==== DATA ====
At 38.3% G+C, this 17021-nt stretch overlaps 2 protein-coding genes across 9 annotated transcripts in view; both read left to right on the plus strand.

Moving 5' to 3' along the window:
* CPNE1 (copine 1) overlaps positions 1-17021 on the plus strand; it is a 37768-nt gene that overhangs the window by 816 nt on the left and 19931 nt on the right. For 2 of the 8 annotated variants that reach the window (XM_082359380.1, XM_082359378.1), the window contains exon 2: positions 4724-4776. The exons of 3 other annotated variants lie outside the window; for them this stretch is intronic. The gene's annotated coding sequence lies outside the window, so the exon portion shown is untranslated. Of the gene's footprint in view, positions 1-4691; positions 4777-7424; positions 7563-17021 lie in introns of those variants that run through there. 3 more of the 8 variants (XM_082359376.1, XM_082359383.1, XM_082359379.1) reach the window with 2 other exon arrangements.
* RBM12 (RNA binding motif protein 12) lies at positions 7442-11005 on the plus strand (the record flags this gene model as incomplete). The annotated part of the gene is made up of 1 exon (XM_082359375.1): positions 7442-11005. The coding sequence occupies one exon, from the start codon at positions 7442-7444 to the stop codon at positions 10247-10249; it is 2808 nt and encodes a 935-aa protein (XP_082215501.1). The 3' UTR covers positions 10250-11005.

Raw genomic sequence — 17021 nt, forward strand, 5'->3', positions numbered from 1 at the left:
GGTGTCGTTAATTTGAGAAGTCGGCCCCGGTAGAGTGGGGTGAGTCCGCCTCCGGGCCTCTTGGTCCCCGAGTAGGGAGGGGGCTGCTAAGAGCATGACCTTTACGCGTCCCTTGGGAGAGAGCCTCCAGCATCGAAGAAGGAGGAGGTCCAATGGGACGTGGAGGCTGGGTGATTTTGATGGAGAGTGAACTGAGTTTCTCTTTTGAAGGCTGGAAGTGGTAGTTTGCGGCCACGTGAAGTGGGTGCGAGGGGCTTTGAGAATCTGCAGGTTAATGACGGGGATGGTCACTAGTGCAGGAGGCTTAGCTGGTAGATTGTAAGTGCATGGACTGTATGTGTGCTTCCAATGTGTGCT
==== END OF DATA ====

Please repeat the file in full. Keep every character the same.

At 38.3% G+C, this 17021-nt stretch overlaps 2 protein-coding genes across 9 annotated transcripts in view; both read left to right on the plus strand.

Moving 5' to 3' along the window:
* CPNE1 (copine 1) overlaps positions 1-17021 on the plus strand; it is a 37768-nt gene that overhangs the window by 816 nt on the left and 19931 nt on the right. For 2 of the 8 annotated variants that reach the window (XM_082359380.1, XM_082359378.1), the window contains exon 2: positions 4724-4776. The exons of 3 other annotated variants lie outside the window; for them this stretch is intronic. The gene's annotated coding sequence lies outside the window, so the exon portion shown is untranslated. Of the gene's footprint in view, positions 1-4691; positions 4777-7424; positions 7563-17021 lie in introns of those variants that run through there. 3 more of the 8 variants (XM_082359376.1, XM_082359383.1, XM_082359379.1) reach the window with 2 other exon arrangements.
* RBM12 (RNA binding motif protein 12) lies at positions 7442-11005 on the plus strand (the record flags this gene model as incomplete). The annotated part of the gene is made up of 1 exon (XM_082359375.1): positions 7442-11005. The coding sequence occupies one exon, from the start codon at positions 7442-7444 to the stop codon at positions 10247-10249; it is 2808 nt and encodes a 935-aa protein (XP_082215501.1). The 3' UTR covers positions 10250-11005.

Raw genomic sequence — 17021 nt, forward strand, 5'->3', positions numbered from 1 at the left:
GGTGTCGTTAATTTGAGAAGTCGGCCCCGGTAGAGTGGGGTGAGTCCGCCTCCGGGCCTCTTGGTCCCCGAGTAGGGAGGGGGCTGCTAAGAGCATGACCTTTACGCGTCCCTTGGGAGAGAGCCTCCAGCATCGAAGAAGGAGGAGGTCCAATGGGACGTGGAGGCTGGGTGATTTTGATGGAGAGTGAACTGAGTTTCTCTTTTGAAGGCTGGAAGTGGTAGTTTGCGGCCACGTGAAGTGGGTGCGAGGGGCTTTGAGAATCTGCAGGTTAATGACGGGGATGGTCACTAGTGCAGGAGGCTTAGCTGGTAGATTGTAAGTGCATGGACTGTATGTGTGCTTCCAATGTGTGCT